Gallipoli

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Related to Gallipolli: Battle of Gallipoli

Gallipoli

(gəlĭp`əlē) or

Gelibolu

(gĕlē`bōlo͞o'), city (1990 pop. 18,670), W Turkey, a port at the east end of the DardanellesDardanelles
or Çanakkale Boğazi
, strait, c.40 mi (60 km) long and from 1 to 4 mi (1.6 to 6.4 km) wide, connecting the Aegean Sea with the Sea of Marmara and separating the Gallipoli peninsula of European Turkey from Asian Turkey.
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, near the neck of the Gallipoli PeninsulaGallipoli Peninsula,
Lat. Chersonesus Thracica, narrow peninsula, c.50 mi (80 km) long, W Turkey, extending southwestward between the Aegean Sea and the Dardanelles. The port of Gallipoli gives it its name.
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. It has long been a strategic point in the defense of İstanbul (Constantinople) and has numerous historic remains. It was captured by the Ottoman Turks in 1354.

Gallipoli

 

(from Greek Kallipolis), the name used in historical and other literature for the city of Gelibolu in Turkey.

Gallipoli

poorly conceived and conducted battle ending in British disaster (1915). [Br. Hist.: Fuller, III, 240–261]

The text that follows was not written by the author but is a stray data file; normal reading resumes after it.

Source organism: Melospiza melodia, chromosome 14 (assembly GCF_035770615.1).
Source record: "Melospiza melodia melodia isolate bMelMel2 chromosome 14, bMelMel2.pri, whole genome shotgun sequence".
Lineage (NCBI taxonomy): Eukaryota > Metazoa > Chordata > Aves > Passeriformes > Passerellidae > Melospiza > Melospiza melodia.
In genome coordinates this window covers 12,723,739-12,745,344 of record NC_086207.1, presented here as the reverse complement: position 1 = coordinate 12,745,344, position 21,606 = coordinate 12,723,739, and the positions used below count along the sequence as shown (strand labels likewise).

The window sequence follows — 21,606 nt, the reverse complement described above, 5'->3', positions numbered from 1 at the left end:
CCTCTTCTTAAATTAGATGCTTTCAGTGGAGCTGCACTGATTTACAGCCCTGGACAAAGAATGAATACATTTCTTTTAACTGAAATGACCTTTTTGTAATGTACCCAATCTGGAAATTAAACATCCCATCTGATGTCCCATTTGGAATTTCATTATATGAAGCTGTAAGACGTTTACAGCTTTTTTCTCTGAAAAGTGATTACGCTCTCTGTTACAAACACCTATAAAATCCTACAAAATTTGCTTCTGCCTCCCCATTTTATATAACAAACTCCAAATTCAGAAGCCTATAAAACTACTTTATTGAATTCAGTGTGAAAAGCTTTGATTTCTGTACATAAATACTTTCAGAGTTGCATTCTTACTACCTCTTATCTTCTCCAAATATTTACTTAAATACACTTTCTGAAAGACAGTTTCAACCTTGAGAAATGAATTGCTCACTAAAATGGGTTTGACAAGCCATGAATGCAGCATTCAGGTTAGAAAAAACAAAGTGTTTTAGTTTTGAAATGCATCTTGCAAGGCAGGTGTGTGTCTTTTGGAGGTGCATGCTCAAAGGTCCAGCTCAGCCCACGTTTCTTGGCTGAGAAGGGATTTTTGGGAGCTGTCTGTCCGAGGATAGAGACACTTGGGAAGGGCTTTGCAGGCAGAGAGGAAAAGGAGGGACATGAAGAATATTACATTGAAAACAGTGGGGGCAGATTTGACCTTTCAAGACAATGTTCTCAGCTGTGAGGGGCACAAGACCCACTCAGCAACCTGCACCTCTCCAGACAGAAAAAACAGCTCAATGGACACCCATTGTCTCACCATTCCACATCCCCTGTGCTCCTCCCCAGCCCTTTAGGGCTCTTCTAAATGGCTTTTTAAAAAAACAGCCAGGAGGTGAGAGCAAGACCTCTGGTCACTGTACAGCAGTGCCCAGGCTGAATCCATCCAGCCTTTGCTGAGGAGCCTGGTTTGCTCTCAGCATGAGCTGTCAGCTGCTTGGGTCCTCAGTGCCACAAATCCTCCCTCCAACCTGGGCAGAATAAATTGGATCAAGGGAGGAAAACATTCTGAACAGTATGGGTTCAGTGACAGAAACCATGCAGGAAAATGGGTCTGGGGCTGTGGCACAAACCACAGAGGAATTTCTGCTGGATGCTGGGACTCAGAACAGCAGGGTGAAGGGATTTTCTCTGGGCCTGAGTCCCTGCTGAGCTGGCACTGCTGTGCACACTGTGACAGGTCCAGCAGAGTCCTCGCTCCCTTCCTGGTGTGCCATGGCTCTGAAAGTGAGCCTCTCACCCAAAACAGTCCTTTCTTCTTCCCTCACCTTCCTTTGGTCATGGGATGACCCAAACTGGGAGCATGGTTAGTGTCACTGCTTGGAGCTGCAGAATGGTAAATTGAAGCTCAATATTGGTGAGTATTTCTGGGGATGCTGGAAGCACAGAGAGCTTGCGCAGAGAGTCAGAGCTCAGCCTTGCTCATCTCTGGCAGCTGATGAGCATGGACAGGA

See: Defeat

Gallipoli

1. a peninsula in NW Turkey, between the Dardanelles and the Gulf of Saros: scene of a costly but unsuccessful Allied campaign in 1915
2. a port in NW Turkey, at the entrance to the Sea of Marmara: historically important for its strategic position. Pop.: 16 751 (latest est.)
References in periodicals archive ?
IT is the holiday which marks the Australia and New Zealand Army Corps (ANZAC) landing at Gallipolli on April 25, 1915.
At the time, he was also considering moving the action from the static Western Front to some place like Gallipolli.
The U-21 went on to be the first submarine to enter the Mediterranean and played a crucial role in the Battle of the Gallipolli when she sank the Triumph; Australian troops on the beaches of Gallipolli were robbed of covering fire and hundreds were killed.
292 pages) in which the author gives us a new picture of the man blamed for the defeat at Gallipolli.